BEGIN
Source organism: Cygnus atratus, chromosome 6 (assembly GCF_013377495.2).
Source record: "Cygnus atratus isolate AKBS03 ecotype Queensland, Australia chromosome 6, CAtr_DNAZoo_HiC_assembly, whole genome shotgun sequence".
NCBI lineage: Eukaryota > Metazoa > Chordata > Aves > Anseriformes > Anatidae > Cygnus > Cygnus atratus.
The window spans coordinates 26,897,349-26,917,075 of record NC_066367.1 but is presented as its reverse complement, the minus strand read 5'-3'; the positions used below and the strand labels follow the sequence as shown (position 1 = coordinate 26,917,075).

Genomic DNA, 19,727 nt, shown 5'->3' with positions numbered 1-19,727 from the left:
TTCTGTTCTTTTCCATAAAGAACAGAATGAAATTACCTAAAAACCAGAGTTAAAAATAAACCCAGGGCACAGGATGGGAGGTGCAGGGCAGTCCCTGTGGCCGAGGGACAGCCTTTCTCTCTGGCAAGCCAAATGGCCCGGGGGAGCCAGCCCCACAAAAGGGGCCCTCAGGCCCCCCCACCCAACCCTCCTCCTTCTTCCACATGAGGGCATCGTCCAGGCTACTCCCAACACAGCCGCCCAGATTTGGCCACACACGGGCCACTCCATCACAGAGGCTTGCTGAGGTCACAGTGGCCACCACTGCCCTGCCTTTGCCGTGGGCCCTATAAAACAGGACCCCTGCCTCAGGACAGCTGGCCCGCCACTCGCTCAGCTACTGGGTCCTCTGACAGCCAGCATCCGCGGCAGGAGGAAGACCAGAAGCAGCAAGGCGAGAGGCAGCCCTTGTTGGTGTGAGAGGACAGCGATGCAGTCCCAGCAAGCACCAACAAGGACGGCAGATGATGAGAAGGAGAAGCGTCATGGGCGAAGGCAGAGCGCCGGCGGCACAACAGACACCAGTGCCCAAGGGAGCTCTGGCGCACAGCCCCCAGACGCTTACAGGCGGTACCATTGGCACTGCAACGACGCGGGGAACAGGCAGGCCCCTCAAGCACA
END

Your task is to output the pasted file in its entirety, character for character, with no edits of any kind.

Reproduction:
Source organism: Cygnus atratus, chromosome 6 (assembly GCF_013377495.2).
Source record: "Cygnus atratus isolate AKBS03 ecotype Queensland, Australia chromosome 6, CAtr_DNAZoo_HiC_assembly, whole genome shotgun sequence".
NCBI lineage: Eukaryota > Metazoa > Chordata > Aves > Anseriformes > Anatidae > Cygnus > Cygnus atratus.
The window spans coordinates 26,897,349-26,917,075 of record NC_066367.1 but is presented as its reverse complement, the minus strand read 5'-3'; the positions used below and the strand labels follow the sequence as shown (position 1 = coordinate 26,917,075).

Genomic DNA, 19,727 nt, shown 5'->3' with positions numbered 1-19,727 from the left:
TTCTGTTCTTTTCCATAAAGAACAGAATGAAATTACCTAAAAACCAGAGTTAAAAATAAACCCAGGGCACAGGATGGGAGGTGCAGGGCAGTCCCTGTGGCCGAGGGACAGCCTTTCTCTCTGGCAAGCCAAATGGCCCGGGGGAGCCAGCCCCACAAAAGGGGCCCTCAGGCCCCCCCACCCAACCCTCCTCCTTCTTCCACATGAGGGCATCGTCCAGGCTACTCCCAACACAGCCGCCCAGATTTGGCCACACACGGGCCACTCCATCACAGAGGCTTGCTGAGGTCACAGTGGCCACCACTGCCCTGCCTTTGCCGTGGGCCCTATAAAACAGGACCCCTGCCTCAGGACAGCTGGCCCGCCACTCGCTCAGCTACTGGGTCCTCTGACAGCCAGCATCCGCGGCAGGAGGAAGACCAGAAGCAGCAAGGCGAGAGGCAGCCCTTGTTGGTGTGAGAGGACAGCGATGCAGTCCCAGCAAGCACCAACAAGGACGGCAGATGATGAGAAGGAGAAGCGTCATGGGCGAAGGCAGAGCGCCGGCGGCACAACAGACACCAGTGCCCAAGGGAGCTCTGGCGCACAGCCCCCAGACGCTTACAGGCGGTACCATTGGCACTGCAACGACGCGGGGAACAGGCAGGCCCCTCAAGCACA